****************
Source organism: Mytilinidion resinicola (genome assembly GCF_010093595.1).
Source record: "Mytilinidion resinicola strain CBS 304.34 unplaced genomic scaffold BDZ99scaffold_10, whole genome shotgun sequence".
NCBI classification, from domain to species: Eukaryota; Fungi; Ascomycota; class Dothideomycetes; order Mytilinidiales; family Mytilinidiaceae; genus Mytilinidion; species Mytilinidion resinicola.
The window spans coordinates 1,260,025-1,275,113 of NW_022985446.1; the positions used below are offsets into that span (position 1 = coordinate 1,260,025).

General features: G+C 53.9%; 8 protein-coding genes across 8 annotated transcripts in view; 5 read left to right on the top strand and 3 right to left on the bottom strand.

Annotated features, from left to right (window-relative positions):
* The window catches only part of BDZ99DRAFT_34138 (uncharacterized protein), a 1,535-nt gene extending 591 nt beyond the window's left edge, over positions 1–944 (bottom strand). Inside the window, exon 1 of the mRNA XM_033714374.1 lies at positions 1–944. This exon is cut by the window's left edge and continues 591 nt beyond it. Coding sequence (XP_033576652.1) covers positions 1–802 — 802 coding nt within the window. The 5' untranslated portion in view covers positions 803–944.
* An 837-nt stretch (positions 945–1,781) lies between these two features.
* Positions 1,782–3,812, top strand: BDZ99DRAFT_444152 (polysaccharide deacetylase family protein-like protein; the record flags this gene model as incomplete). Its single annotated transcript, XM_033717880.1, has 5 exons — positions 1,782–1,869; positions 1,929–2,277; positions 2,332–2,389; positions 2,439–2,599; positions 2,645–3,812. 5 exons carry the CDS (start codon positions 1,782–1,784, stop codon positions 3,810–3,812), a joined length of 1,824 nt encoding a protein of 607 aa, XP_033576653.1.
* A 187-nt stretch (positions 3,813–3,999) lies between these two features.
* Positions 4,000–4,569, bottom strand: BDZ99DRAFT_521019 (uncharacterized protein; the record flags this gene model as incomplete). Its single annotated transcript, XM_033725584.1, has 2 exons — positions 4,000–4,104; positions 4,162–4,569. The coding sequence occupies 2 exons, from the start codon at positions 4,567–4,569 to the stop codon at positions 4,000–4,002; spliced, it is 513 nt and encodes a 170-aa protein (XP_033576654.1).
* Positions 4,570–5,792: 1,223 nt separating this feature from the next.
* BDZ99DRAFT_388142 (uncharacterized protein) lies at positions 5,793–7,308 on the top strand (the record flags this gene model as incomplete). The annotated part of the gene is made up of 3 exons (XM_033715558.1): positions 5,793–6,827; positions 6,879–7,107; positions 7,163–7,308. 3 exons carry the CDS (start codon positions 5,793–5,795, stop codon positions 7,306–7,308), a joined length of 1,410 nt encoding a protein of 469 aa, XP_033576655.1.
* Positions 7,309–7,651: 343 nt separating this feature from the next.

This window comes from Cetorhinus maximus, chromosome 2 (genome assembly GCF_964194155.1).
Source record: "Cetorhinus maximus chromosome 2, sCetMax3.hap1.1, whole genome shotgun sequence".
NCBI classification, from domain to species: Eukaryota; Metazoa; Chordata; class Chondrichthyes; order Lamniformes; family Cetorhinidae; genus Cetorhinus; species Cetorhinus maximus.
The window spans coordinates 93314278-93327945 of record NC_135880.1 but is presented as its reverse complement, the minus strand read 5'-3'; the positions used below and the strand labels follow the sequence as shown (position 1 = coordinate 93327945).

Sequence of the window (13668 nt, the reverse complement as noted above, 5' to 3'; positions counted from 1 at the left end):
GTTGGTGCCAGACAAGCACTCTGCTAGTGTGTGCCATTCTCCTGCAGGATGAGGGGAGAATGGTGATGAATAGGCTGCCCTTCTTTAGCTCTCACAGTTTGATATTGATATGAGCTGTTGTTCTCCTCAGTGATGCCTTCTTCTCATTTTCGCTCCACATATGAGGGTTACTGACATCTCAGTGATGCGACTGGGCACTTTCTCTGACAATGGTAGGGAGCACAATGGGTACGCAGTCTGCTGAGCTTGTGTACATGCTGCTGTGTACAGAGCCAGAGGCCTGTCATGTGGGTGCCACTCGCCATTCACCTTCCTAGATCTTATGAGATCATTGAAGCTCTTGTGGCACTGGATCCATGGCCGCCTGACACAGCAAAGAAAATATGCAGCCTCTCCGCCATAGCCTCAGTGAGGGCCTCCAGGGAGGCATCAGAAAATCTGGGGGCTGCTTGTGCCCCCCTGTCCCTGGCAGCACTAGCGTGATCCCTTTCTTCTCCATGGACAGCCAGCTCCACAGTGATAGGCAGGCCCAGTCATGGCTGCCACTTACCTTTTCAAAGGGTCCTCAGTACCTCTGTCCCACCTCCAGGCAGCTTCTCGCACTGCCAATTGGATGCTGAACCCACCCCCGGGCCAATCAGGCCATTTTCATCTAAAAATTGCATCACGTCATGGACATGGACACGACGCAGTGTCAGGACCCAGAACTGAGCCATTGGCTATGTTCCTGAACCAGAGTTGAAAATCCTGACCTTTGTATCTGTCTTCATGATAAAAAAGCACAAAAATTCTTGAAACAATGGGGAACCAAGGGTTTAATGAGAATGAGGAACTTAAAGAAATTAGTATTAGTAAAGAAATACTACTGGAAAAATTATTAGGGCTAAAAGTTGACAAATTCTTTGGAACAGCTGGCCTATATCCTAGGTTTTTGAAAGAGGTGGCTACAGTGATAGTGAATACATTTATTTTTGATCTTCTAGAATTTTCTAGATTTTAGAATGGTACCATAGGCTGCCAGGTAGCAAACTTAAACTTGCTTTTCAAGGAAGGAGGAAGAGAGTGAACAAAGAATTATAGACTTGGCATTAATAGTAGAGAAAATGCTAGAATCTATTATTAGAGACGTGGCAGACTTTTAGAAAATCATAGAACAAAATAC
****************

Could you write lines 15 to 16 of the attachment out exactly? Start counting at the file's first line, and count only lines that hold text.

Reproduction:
This window comes from Cetorhinus maximus, chromosome 2 (genome assembly GCF_964194155.1).
Source record: "Cetorhinus maximus chromosome 2, sCetMax3.hap1.1, whole genome shotgun sequence".